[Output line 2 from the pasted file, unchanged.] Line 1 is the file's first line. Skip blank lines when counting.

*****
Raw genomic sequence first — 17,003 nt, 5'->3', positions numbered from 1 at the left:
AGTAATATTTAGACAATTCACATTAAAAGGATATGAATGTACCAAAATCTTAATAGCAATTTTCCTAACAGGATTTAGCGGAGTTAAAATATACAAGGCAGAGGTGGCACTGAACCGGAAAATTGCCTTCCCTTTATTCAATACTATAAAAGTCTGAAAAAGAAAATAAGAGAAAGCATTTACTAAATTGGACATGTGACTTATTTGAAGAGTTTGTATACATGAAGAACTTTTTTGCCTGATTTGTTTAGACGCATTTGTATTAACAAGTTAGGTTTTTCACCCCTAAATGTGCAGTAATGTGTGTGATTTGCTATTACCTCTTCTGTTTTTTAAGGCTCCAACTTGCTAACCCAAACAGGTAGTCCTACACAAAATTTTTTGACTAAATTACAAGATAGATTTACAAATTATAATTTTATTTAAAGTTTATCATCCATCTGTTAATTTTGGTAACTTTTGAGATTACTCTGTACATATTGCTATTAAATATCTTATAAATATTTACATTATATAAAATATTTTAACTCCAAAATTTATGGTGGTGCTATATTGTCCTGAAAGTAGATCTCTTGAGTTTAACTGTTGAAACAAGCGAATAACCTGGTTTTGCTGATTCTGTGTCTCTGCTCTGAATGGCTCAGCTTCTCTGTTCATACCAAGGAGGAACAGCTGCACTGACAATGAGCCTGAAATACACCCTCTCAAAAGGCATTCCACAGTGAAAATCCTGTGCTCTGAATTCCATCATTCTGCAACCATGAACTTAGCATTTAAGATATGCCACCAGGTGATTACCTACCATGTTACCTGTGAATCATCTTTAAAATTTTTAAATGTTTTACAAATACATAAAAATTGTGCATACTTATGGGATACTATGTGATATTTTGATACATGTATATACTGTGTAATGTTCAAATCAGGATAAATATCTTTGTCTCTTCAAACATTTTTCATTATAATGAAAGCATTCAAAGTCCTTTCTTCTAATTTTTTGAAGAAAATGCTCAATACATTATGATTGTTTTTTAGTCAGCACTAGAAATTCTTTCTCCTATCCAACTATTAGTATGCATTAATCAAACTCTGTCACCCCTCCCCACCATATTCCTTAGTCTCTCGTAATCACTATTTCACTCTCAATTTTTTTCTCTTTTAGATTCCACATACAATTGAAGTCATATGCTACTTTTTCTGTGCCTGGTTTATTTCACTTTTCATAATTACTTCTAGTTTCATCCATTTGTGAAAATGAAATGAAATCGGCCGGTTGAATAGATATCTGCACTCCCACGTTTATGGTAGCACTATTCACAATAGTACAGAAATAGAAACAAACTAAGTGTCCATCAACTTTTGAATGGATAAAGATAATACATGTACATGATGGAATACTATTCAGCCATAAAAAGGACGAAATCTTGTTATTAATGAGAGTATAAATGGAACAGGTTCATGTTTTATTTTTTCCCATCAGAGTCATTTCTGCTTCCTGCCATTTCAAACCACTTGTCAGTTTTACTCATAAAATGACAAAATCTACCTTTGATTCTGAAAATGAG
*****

AGTAATATTTAGACAATTCACATTAAAAGGATATGAATGTACCAAAATCTTAATAGCAATTTTCCTAACAGGATTTAGCGGAGTTAAAATATACAAGGCAGAGGTGGCACTGAACCGGAAAATTGCCTTCCCTTTATTCAATACTATAAAAGTCTGAAAAAGAAAATAAGAGAAAGCATTTACTAAATTGGACATGTGACTTATTTGAAGAGTTTGTATACATGAAGAACTTTTTTGCCTGATTTGTTTAGACGCATTTGTATTAACAAGTTAGGTTTTTCACCCCTAAATGTGCAGTAATGTGTGTGATTTGCTATTACCTCTTCTGTTTTTTAAGGCTCCAACTTGCTAACCCAAACAGGTAGTCCTACACAAAATTTTTTGACTAAATTACAAGATAGATTTACAAATTATAATTTTATTTAAAGTTTATCATCCATCTGTTAATTTTGGTAACTTTTGAGATTACTCTGTACATATTGCTATTAAATATCTTATAAATATTTACATTATATAAAATATTTTAACTCCAAAATTTATGGTGGTGCTATATTGTCCTGAAAGTAGATCTCTTGAGTTTAACTGTTGAAACAAGCGAATAACCTGGTTTTGCTGATTCTGTGTCTCTGCTCTGAATGGCTCAGCTTCTCTGTTCATACCAAGGAGGAACAGCTGCACTGACAATGAGCCTGAAATACACCCTCTCAAAAGGCATTCCACAGTGAAAATCCTGTGCTCTGAATTCCATCATTCTGCAACCATGAACTTAGCATTTAAGATATGCCACCAGGTGATTACCTACCATGTTACCTGTGAATCATCTTTAAAATTTTTAAATGTTTTACAAATACATAAAAATTGTGCATACTTATGGGATACTATGTGATATTTTGATACATGTATATACTGTGTAATGTTCAAATCAGGATAAATATCTTTGTCTCTTCAAACATTTTTCATTATAATGAAAGCATTCAAAGTCCTTTCTTCTAATTTTTTGAAGAAAATGCTCAATACATTATGATTGTTTTTTAGTCAGCACTAGAAATTCTTTCTCCTATCCAACTATTAGTATGCATTAATCAAACTCTGTCACCCCTCCCCACCATATTCCTTAGTCTCTCGTAATCACTATTTCACTCTCAATTTTTTTCTCTTTTAGATTCCACATACAATTGAAGTCATATGCTACTTTTTCTGTGCCTGGTTTATTTCACTTTTCATAATTACTTCTAGTTTCATCCATTTGTGAAAATGAAATGAAATCGGCCGGTTGAATAGATATCTGCACTCCCACGTTTATGGTAGCACTATTCACAATAGTACAGAAATAGAAACAAACTAAGTGTCCATCAACTTTTGAATGGATAAAGATAATACATGTACATGATGGAATACTATTCAGCCATAAAAAGGACGAAATCTTGTTATTAATGAGAGTATAAATGGAACAGGTTCATGTTTTATTTTTTCCCATCAGAGTCATTTCTGCTTCCTGCCATTTCAAACCACTTGTCAGTTTTACTCATAAAATGACAAAATCTACCTTTGATTCTGAAAATGAG